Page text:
Where Have You Gone, Vilfredo?

We’re still talking about the high price of drugs and how to lower them while not decreasing incentives for research and development. There is a mechanism for achieving this that was explored over a hundred years ago by an Italian engineer, statistician and economist named Vilfredo Pareto.

Government economic policies often contemplate exchanges of wealth where one side benefits at the expense of the other, such as a wealth tax or land reform. One of Pareto’s contributions was that markets are forums for mutually beneficial exchange, the special case of transactions where both sides benefit.

Naturally, involuntary wealth redistribution is difficult to achieve politically. Reallocations where at least one person benefits and no one loses are always preferable. Under the right conditions, a market will solve an economic problem through only mutually-beneficial exchanges.

The policy implication is that if the right conditions do not exist, create them in order to find the politically easy way to solve the economic problem.

The economic problem with the international pharmaceutical industry is that people are dying who could be saved at a cost of only a few dollars. The missing condition is that the marginal cost of producing a drug is much less than the price necessary to make its development feasible. For a market to function well, the price of the good must equal the marginal cost of producing the good (P = MC).

The existence of unexploited mutually beneficial exchanges is a clear sign that a condition for an efficient market solution is missing. Such is the case with today’s pharmaceutical industry.

Today’s Pharmaceutical Industry

To see how this might work today, let’s establish some broadly summarized facts.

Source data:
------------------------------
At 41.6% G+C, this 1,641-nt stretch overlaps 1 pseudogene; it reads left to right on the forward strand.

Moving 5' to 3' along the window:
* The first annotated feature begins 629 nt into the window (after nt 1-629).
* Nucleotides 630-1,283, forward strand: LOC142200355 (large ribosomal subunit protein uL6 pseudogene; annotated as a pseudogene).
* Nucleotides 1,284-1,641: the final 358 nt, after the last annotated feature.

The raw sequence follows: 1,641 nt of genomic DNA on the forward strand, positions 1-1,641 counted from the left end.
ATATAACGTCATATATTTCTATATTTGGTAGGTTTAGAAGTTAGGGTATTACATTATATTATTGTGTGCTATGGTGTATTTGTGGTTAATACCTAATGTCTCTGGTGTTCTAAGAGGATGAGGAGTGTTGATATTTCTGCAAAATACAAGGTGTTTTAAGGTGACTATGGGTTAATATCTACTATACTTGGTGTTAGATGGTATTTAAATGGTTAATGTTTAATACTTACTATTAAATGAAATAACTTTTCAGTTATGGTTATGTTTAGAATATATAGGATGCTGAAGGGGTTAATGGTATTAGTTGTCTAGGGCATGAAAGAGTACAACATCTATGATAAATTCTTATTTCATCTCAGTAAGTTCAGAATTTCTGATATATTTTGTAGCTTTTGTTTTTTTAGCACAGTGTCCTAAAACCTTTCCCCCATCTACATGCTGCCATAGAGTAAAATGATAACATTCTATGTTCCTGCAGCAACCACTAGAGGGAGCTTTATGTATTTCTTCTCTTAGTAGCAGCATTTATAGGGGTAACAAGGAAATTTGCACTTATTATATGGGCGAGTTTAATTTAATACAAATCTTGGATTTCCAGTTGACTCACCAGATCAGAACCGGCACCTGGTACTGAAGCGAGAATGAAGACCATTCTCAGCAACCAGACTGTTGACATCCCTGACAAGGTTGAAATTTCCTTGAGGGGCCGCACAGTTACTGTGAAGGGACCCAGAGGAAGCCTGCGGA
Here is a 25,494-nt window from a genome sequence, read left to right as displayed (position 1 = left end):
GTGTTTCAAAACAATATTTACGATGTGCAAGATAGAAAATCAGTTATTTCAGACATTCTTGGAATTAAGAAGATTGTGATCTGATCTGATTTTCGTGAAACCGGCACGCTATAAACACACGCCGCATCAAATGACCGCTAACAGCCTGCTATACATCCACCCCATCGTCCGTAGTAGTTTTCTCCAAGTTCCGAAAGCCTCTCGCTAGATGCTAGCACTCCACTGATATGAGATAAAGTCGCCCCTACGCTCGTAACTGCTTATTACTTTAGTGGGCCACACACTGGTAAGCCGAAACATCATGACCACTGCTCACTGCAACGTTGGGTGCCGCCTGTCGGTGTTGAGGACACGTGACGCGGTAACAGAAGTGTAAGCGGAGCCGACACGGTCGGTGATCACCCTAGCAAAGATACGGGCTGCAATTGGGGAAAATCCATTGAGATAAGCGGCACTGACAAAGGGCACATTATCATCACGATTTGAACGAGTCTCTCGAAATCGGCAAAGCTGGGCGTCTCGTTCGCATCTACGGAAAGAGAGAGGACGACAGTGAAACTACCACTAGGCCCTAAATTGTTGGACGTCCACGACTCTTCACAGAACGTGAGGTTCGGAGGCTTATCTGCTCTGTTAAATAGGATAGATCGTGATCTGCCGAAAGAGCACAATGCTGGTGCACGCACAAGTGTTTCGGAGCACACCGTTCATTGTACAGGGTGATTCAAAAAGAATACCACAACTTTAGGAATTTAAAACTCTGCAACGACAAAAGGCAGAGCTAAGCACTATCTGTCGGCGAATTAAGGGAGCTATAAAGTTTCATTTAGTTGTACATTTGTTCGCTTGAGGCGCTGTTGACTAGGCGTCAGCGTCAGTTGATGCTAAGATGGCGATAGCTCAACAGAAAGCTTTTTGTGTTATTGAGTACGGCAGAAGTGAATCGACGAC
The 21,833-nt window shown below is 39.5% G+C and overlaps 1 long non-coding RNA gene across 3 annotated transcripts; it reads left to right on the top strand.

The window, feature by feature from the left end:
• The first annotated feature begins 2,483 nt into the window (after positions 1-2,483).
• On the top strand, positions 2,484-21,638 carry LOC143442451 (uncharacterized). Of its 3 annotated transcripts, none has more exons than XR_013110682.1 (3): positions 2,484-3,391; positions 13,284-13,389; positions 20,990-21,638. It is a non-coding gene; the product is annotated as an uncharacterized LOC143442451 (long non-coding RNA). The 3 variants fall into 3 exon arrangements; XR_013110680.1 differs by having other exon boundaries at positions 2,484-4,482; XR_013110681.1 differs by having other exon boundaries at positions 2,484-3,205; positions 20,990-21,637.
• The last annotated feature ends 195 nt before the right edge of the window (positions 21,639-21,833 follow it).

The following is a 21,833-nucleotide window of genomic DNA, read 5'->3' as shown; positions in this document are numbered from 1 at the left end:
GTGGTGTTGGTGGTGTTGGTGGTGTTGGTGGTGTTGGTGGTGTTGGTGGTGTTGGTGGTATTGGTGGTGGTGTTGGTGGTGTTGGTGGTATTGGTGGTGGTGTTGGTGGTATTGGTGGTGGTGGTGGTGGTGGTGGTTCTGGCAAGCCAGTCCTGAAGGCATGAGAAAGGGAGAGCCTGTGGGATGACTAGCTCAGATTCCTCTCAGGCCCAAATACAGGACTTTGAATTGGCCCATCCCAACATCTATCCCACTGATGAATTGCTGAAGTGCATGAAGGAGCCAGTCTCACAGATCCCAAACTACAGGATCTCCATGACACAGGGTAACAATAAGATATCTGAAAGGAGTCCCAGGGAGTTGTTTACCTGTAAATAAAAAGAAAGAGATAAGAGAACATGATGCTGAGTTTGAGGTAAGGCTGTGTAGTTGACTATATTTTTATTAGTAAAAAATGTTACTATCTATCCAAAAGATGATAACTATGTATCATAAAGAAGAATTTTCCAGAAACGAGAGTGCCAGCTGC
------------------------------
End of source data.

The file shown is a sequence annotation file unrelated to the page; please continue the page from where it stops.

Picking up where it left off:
There are several patented drugs that fit the following general description.

  1. Of all the people world-wide who suffer from a treatable condition, US residents represent no more than 10%.
  2. The multinational pharmaceutical company that has patent protection for a drug that effectively treats the condition sets a price that will maximize the return on its investment, a price much greater than the marginal cost of production.
  3. Private and public insurers in the US — representing the majority of US residents with the condition — pay the high price.
  4. Payers in many other countries decide that at such a high price they can save more lives by not purchasing the patented drug at all or rationing a limited quantity of it.

Each point makes perfect sense separately. It is only the final result that is a real head scratcher: a large percentage of the people in the world with a treatable condition do not receive the effective drug even though the marginal cost of producing it is almost zero.

Many prescription drugs sold by pharmacies fit this description. For example, there is Harvoni, a treatment for hepatitis C, an often-fatal infection, produced by Gilead Sciences. In 2017, Medicare and Medicaid (M&M) paid more than $3.7 billion dollars to treat 50,000 beneficiaries. M&M pays for the treatment for any beneficiary diagnosed with hepatitis C. Even more U.S. residents with hepatitis C are covered by private insurers. These insurers have a similar policy and pay similar prices. In contrast, the UK’s National Health Service (NHS) spent a comparable amount per beneficiary, but for only 10,000 beneficiaries. There are 210,000 people in the UK diagnosed with hepatitis C.